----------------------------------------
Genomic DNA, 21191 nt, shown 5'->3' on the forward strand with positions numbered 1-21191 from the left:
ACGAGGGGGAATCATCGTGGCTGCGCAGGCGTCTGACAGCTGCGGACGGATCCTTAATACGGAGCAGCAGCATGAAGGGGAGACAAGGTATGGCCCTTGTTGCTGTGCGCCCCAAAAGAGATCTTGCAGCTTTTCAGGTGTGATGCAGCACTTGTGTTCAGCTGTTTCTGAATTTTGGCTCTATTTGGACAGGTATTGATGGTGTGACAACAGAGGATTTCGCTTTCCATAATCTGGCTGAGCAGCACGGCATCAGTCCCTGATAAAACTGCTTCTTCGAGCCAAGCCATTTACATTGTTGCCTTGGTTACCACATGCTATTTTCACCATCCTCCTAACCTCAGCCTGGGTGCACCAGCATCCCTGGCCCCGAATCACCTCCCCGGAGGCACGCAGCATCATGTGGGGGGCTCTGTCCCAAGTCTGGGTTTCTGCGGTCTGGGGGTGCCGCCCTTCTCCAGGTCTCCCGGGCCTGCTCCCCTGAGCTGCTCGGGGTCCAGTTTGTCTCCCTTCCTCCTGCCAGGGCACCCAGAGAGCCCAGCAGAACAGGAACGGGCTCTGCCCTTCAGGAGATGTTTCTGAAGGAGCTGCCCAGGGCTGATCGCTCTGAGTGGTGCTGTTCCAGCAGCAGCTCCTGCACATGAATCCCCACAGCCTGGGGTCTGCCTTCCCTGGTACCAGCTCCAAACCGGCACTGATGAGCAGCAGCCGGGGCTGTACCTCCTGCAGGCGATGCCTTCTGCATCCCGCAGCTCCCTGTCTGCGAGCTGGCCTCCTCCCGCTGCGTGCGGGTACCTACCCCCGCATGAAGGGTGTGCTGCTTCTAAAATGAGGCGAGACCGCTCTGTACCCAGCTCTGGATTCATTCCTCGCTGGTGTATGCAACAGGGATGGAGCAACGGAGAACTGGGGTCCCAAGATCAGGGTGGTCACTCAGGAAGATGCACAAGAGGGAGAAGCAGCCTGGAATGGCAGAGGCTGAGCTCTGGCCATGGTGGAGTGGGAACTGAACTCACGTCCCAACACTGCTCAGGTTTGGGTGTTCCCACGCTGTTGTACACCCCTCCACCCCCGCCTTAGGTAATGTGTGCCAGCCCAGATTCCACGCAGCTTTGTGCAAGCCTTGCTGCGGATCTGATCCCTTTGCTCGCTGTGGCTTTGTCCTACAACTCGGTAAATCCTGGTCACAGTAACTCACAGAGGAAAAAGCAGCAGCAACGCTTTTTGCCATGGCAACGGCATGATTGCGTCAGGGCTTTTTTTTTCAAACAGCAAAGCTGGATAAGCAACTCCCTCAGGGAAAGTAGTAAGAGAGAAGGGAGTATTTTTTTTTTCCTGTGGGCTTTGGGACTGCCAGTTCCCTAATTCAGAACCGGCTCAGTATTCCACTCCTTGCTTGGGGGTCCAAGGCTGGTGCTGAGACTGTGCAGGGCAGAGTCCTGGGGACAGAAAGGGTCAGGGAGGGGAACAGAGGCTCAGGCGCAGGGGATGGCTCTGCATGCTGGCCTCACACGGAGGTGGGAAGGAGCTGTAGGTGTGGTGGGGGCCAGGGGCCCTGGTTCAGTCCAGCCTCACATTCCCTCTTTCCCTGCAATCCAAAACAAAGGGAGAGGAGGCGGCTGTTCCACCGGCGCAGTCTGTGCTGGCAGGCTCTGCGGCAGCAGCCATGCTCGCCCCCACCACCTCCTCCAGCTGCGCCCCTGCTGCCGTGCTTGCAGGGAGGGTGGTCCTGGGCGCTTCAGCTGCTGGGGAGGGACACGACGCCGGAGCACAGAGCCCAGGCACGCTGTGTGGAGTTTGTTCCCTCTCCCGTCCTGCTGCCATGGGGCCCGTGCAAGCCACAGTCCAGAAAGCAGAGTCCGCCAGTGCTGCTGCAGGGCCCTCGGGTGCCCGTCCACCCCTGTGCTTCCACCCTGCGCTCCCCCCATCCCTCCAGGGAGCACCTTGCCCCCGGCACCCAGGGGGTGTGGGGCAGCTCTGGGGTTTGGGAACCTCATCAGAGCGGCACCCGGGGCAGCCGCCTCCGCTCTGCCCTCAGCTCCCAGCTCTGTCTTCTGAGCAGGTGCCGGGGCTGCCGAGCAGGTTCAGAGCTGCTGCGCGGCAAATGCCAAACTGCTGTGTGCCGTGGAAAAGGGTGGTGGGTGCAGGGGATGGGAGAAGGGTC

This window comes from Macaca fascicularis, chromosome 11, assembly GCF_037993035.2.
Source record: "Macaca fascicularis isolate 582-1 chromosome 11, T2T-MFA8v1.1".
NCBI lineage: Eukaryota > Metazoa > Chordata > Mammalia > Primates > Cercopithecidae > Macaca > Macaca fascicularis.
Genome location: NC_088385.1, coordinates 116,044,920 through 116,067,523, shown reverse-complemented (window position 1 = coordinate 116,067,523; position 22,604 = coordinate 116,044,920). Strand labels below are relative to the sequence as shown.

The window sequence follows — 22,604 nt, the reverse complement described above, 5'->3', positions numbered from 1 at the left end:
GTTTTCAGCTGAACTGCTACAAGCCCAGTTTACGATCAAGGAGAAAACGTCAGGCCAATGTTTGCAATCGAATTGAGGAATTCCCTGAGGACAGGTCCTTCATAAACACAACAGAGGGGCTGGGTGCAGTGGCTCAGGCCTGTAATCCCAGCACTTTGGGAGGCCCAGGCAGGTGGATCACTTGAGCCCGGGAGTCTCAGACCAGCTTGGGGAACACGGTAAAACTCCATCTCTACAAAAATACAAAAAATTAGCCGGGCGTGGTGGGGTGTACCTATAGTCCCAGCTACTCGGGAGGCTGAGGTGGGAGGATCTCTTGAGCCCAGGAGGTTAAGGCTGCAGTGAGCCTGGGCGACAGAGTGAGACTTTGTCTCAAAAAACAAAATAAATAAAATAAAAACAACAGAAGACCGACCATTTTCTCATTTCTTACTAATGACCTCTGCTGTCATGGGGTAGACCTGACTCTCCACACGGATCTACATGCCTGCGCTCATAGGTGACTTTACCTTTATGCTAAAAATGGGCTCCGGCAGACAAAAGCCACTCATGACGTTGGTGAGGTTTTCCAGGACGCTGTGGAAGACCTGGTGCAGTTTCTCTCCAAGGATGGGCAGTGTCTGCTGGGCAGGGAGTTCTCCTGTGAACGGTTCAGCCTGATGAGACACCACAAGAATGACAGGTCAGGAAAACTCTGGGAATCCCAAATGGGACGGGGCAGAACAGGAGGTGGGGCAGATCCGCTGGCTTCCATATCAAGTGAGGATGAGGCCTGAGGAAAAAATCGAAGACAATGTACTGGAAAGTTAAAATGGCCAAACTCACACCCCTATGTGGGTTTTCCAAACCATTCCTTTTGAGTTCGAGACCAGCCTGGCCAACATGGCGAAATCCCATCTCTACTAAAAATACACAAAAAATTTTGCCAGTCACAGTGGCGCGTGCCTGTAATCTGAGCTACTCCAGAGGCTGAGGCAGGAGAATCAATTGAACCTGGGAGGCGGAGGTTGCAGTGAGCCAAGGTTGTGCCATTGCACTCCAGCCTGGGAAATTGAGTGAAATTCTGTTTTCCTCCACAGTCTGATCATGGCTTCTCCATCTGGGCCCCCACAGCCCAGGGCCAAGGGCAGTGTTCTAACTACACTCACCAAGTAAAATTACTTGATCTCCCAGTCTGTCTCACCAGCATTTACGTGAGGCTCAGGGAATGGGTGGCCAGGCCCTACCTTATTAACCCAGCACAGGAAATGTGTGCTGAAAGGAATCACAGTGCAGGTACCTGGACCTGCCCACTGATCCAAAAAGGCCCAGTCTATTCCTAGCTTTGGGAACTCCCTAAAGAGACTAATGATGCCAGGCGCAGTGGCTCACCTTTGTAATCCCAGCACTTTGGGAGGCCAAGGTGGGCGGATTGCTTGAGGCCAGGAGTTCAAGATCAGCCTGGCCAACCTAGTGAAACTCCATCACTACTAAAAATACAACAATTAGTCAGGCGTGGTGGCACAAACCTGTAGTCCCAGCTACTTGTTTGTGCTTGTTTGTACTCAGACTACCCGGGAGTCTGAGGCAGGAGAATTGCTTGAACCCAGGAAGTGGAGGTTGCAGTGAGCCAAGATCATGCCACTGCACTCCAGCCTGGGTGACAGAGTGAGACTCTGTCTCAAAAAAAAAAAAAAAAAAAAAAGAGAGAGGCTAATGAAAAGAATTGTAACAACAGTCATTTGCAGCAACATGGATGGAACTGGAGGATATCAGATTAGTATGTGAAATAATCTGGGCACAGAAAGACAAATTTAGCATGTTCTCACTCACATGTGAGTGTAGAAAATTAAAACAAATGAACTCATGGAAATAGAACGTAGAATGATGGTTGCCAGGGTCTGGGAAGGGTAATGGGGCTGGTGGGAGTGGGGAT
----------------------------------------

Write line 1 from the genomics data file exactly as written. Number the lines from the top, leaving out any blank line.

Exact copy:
Genomic DNA, 21191 nt, shown 5'->3' on the forward strand with positions numbered 1-21191 from the left: